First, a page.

Saturday, 27 November, 2021

Japan’s prices rise on higher energy costs

TOKYO: Japan finally has an inflation pulse and the gains are much stronger than they first appear, a factor that could start to influence speculation over the Bank of Japan’s (BOJ) policy path.

While the first rise in key consumer prices in 18 months was just 0.1 per cent in September, once the impact of slashed mobile-phone fees is removed, core inflation is closer to 1.4 per cent, showed a Bloomberg calculation, report agencies.

The sharp reductions in cellphone charges stem from a campaign of public pressure on mobile carriers to reduce fees by former prime minister Yoshihide Suga.

Unlike the debate over whether accelerating inflation around the world is transitory, the impact of cheaper phones in Japan will be temporary and will drop out of data next spring, likely causing a sharp rise in the key inflation figure.

“When the effects of mobile-phone fee cuts fade out in April, the inflation readings will jump up and people will have to recognise that inflation is happening even in Japan,” said Takuji Aida, the chief economist at Okasan Securities.

Price growth at 1.4 per cent would be the strongest in 6.5 years.

While sharply higher commodity costs are the main driver of the uptick, there is anecdotal evidence that some businesses are carefully asking households to embrace higher price tags.

Nisshin Seifun, a flour mill company, announced a price hike last week. In search of understanding, it devoted a web page to explain the decision with charts of the

US dollar-yen exchange rate and the rise in shipping costs.

Citigroup economists said on Friday (Oct 22) that inflation could reach around 1.5 per cent in spring next year when the phone factor disappears.

In the case of a further rise in oil prices and a weaker yen, it could even hit 2 per cent, analysts at Morgan Stanley wrote in a report.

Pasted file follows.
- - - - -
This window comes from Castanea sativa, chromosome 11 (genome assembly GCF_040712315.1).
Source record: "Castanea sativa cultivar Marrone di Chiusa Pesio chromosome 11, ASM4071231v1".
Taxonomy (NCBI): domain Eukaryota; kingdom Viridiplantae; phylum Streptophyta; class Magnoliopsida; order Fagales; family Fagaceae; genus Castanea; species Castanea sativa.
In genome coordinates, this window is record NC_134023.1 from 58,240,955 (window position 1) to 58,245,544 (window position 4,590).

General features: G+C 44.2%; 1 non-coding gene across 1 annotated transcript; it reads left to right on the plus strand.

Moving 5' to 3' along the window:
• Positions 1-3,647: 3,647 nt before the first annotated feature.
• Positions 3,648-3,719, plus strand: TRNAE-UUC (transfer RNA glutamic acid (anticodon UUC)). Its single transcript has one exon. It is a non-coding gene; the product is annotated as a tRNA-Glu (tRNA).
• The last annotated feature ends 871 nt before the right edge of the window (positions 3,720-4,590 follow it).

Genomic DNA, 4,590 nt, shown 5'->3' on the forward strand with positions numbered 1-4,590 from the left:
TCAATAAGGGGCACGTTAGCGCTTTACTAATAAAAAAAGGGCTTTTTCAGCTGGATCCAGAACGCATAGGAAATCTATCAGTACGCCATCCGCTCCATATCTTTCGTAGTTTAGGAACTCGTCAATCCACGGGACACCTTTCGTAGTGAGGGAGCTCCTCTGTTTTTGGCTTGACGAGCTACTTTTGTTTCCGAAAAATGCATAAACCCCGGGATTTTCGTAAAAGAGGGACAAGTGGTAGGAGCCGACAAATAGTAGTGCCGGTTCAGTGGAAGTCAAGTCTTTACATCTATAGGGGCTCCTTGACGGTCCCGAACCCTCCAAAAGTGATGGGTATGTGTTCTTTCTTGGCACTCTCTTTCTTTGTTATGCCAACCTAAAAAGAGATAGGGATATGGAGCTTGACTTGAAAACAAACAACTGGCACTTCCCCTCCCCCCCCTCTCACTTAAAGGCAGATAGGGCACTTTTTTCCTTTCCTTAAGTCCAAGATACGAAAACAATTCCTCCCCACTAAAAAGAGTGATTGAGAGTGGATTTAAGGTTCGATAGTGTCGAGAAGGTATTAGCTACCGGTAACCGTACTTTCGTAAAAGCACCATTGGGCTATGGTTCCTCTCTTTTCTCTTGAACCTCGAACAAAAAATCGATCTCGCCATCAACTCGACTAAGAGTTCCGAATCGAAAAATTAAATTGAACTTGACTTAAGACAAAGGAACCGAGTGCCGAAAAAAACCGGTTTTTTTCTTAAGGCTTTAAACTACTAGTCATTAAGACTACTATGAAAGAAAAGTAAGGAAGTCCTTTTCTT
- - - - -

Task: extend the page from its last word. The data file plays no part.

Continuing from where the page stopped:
While those are big ifs, those kinds of readings could give the central bank scope for tweaking its policy settings.

“The BOJ might conduct adjustment to steepen the yield curve to some extent” in the second half of 2022, taking advantage of higher inflation to take a step aimed at ensuring financial system stability, Takeshi Yamaguchi and Hiromu Uezato of Morgan Stanley wrote in their note.

In July 2018, when Japan’s inflation was around 1 per cent, the BOJ loosened its control of 10-year bond yields, a move that 79 per cent of economists labelled as stealth tapering.

“I don’t think we are at a point where the BOJ should take action, but we are at a point where we need to watch inflation very carefully,” said Nobuyasu Atago, former head of price statistics division at the BOJ and chief economist at Ichiyoshi Securities.

“Once the market starts to realise that inflation is there and tests the level of the yield target, the BOJ could act in response to that by widening its band,” he added.

The bank has a zero per cent target for 10-year government debt and allows movements of a quarter percentage point either side of it.